U.S. financial firms are reporting rampant financial abuse of their older customers, according to a new report from the U.S. Consumer Financial Protection Bureau (CFPB).
The bureau has published a report that examines trends in the suspicious activity reports (SARs) that are required from various financial institutions, such as banks and credit unions, and certain other businesses.
“SARs indicate that elder financial exploitation is widespread and damaging,” the report says. Its analysis highlights the need for “strong and diverse interventions by financial institutions, law enforcement and social services, as well as the involvement of policymakers,” it says.
The report finds that SAR filings involving suspected financial exploitation of older customers quadrupled between 2013 and 2017, that victims aged 70 to 79 lost an average of US$43,300, and that the average loss was larger (about US$50,000) in cases where the senior knew the suspect, compared with an average loss of about US$17,000 for incidents involving strangers.
Additionally, it finds that less than one-third of these reports indicate that the financial institution referred the incident to authorities, such as adult protective services or law enforcement.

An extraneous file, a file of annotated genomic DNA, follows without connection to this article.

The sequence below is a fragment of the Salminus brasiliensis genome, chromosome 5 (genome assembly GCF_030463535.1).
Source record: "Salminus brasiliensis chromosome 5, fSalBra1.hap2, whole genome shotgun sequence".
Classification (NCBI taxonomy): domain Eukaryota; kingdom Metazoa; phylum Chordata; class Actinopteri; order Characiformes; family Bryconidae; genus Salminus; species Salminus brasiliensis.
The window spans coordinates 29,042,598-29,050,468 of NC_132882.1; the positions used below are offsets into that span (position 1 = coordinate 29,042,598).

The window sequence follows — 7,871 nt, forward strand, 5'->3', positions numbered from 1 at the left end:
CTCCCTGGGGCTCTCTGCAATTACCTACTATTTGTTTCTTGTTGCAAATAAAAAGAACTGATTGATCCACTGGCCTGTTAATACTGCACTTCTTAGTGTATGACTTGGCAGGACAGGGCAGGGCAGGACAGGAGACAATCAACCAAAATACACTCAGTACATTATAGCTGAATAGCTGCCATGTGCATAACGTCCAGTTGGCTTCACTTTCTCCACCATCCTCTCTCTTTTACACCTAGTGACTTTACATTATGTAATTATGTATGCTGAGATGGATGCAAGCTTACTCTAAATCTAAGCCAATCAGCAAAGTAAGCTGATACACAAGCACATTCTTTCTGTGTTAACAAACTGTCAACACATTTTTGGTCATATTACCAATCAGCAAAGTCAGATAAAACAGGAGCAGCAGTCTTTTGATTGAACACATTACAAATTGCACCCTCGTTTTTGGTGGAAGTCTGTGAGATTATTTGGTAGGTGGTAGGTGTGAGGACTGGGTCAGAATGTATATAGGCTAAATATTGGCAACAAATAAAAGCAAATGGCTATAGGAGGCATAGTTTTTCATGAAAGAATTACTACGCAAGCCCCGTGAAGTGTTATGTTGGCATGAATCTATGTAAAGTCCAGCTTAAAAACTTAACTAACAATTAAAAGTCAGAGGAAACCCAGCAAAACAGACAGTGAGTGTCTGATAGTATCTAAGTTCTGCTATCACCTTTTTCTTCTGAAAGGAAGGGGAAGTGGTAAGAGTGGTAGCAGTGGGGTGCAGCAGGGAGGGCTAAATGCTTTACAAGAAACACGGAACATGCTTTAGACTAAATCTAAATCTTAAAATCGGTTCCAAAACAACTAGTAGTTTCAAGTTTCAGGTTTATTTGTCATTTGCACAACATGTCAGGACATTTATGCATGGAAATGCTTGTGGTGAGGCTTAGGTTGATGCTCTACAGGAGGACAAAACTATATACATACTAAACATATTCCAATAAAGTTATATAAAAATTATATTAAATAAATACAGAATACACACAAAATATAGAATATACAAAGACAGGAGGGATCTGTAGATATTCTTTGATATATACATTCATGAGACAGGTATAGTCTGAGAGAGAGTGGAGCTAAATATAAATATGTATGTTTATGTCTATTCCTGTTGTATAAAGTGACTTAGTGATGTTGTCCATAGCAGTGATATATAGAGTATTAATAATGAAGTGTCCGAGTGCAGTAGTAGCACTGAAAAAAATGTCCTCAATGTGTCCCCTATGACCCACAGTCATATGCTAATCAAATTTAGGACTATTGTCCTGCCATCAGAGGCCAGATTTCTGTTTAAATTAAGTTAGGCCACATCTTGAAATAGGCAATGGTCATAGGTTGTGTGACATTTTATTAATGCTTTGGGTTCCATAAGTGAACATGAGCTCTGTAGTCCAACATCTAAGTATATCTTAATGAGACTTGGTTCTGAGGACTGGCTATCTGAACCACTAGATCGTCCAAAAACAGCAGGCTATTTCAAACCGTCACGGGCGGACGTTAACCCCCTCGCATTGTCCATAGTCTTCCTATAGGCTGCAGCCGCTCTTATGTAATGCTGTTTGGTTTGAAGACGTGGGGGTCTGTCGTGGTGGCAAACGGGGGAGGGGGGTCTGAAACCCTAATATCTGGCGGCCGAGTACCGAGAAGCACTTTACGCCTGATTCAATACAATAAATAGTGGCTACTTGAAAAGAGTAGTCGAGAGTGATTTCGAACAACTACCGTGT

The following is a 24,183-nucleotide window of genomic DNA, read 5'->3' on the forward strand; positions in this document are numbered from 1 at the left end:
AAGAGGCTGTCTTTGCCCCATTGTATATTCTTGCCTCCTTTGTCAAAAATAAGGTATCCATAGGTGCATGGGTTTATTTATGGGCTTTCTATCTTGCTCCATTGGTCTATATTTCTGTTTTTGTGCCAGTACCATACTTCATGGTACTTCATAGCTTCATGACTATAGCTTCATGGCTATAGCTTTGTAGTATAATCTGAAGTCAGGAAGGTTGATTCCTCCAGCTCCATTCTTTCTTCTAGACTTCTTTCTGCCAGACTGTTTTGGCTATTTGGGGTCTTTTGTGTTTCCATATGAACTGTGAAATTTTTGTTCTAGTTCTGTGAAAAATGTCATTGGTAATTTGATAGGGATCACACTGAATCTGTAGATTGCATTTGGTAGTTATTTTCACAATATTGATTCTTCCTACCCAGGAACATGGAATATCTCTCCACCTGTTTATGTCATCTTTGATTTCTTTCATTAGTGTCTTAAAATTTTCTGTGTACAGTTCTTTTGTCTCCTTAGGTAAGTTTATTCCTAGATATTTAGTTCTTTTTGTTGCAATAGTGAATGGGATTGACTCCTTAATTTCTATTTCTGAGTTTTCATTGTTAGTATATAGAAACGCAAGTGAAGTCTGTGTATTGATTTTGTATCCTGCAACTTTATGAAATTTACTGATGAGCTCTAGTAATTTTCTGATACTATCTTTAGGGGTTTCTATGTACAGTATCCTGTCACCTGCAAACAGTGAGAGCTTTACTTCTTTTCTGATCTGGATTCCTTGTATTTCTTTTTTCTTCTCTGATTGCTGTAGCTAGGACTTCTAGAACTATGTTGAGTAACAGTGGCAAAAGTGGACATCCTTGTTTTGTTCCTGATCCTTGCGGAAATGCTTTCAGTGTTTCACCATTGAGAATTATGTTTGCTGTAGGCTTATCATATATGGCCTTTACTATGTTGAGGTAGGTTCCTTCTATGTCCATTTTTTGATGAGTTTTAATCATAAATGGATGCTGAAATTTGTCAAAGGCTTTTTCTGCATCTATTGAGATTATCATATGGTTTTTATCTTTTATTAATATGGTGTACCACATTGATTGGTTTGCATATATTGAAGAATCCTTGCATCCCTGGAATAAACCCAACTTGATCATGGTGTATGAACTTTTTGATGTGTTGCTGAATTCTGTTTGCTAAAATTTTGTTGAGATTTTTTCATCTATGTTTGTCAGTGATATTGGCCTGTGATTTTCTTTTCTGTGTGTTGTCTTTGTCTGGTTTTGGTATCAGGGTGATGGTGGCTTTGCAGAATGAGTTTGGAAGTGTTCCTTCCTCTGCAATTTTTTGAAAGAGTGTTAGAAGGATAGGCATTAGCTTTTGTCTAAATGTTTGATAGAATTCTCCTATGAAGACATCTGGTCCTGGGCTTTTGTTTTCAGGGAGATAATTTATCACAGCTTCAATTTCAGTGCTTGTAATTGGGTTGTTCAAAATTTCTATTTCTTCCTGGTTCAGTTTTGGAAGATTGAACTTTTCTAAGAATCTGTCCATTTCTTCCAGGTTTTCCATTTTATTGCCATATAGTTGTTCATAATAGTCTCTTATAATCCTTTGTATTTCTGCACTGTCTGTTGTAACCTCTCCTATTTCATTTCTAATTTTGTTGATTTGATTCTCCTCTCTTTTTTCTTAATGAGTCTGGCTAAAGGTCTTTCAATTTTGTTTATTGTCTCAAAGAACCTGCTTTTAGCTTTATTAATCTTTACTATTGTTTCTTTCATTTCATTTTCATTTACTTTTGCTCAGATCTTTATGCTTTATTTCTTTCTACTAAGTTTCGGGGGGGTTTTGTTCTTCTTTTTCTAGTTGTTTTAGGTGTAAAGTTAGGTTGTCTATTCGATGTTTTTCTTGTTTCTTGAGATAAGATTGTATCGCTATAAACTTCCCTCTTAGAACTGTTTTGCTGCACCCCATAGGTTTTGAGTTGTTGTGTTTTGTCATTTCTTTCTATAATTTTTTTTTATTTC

The lack of reporting is a “missed opportunity to increase investigation and prosecution, and to make it more likely that victims will receive appropriate services,” the report says.
It concludes that SARs are a “useful and untapped resource” for monitoring and measuring elder financial exploitation, and, in particular, it recommends that law enforcement use the reports for proactive investigation and prosecution of cases.
“This use of SARs by law enforcement can trigger new investigations, enhance ongoing inquiries and increase prosecutions,” it says.
Finally, the CFPB says that, despite the large increase in reported suspicious activity, the SARs involving seniors “likely represent only a tiny fraction of the actual 3.5 million incidents of elder financial exploitation estimated” to have occurred in 2017.